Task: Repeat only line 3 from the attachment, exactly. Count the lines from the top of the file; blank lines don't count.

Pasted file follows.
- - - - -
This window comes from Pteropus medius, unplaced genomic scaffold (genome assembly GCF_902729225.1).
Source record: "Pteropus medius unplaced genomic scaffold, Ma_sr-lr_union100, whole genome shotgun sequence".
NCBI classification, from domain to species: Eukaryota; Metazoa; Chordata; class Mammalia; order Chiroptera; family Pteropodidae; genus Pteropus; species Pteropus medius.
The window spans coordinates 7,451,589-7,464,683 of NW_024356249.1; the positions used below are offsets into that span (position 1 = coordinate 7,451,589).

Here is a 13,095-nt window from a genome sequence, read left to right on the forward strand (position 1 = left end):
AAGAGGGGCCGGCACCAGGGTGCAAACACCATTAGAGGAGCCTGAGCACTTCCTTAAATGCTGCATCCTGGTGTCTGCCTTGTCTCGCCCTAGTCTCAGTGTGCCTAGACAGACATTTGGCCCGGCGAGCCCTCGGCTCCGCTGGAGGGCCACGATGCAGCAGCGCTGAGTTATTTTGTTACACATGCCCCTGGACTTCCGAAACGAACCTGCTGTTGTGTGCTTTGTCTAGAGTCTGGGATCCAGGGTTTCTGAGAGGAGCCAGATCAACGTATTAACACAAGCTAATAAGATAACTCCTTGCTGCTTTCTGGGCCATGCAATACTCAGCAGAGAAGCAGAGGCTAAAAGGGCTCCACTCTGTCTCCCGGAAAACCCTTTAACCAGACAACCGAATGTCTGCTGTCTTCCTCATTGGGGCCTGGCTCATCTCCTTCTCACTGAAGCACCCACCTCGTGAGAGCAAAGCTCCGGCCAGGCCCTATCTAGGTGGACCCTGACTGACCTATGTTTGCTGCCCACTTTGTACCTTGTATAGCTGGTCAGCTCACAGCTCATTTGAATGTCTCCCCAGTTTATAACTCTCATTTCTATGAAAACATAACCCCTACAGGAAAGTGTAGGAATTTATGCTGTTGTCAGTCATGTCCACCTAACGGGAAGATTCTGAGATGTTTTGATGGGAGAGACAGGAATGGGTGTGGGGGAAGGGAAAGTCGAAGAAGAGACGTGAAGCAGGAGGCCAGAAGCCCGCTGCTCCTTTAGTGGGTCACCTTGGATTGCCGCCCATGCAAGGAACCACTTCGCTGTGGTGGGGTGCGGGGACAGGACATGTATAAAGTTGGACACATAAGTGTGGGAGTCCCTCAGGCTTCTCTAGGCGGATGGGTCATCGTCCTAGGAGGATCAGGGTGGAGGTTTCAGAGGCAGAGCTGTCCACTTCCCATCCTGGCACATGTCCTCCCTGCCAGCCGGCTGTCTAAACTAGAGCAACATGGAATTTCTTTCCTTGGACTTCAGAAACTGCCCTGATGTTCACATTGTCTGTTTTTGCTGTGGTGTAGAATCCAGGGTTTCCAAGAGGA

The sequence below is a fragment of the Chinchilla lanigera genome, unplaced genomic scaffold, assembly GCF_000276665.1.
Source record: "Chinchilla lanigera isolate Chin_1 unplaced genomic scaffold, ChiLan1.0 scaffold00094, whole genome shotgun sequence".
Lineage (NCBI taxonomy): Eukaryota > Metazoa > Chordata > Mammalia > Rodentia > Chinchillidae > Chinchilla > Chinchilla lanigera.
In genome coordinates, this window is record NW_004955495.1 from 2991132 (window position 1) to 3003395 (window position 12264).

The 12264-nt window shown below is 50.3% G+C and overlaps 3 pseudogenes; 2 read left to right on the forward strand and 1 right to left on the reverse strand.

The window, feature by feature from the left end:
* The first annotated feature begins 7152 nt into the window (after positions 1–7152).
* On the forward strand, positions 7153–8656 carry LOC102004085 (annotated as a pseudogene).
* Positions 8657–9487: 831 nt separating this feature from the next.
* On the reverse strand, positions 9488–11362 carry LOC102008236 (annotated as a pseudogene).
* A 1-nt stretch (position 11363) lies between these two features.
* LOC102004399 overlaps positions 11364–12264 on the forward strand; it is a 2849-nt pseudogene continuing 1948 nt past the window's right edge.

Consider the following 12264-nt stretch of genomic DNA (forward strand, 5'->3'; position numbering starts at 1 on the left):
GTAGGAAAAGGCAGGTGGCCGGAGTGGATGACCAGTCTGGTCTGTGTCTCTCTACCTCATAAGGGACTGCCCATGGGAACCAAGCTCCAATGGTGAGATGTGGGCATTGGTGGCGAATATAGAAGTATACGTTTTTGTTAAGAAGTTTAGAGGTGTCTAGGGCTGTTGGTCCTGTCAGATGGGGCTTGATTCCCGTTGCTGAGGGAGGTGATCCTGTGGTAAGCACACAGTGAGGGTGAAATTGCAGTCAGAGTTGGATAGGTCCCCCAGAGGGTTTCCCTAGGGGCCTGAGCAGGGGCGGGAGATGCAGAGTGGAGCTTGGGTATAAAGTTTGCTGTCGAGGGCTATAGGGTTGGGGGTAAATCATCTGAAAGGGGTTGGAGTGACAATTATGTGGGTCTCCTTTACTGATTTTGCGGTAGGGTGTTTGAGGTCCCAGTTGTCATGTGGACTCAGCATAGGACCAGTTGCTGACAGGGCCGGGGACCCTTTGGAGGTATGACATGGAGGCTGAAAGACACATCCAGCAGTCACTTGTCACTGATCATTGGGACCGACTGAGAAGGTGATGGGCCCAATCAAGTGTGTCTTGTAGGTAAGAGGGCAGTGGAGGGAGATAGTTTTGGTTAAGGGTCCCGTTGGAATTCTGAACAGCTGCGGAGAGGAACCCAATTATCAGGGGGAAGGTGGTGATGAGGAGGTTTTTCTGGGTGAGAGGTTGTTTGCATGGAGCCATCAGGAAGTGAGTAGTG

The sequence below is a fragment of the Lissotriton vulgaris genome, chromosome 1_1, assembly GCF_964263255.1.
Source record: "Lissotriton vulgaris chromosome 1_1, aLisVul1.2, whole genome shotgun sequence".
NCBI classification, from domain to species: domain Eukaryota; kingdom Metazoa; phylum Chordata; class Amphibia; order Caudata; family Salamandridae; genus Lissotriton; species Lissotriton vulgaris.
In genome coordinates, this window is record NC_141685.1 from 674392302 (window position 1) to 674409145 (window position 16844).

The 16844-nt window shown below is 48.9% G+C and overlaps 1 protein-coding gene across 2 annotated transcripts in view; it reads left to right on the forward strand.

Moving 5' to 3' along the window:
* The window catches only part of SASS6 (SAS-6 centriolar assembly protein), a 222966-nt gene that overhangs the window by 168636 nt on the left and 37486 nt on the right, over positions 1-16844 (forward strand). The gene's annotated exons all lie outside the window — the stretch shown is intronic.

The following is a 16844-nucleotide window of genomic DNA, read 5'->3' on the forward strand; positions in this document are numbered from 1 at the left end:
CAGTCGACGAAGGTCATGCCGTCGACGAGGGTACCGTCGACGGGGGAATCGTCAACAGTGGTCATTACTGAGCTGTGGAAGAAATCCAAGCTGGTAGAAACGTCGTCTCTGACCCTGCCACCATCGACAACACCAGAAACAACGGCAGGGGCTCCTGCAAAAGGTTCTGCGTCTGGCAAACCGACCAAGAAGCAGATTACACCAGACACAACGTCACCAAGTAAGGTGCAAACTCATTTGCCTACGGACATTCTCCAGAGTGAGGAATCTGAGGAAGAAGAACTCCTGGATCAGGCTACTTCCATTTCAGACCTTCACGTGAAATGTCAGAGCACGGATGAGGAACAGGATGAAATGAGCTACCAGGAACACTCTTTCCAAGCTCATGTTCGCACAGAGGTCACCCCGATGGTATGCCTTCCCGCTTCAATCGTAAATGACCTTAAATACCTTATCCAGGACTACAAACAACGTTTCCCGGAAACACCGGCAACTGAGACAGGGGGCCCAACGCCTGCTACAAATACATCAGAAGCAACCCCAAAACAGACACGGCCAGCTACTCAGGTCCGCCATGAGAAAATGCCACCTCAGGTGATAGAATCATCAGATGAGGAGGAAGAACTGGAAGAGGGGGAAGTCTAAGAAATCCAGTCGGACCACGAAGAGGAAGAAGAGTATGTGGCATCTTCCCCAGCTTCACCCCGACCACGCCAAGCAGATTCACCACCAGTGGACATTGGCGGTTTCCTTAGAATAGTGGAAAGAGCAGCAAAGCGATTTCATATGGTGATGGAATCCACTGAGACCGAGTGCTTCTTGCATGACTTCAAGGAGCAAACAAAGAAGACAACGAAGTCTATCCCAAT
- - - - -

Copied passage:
NCBI classification, from domain to species: Eukaryota; Metazoa; Chordata; class Mammalia; order Chiroptera; family Pteropodidae; genus Pteropus; species Pteropus medius.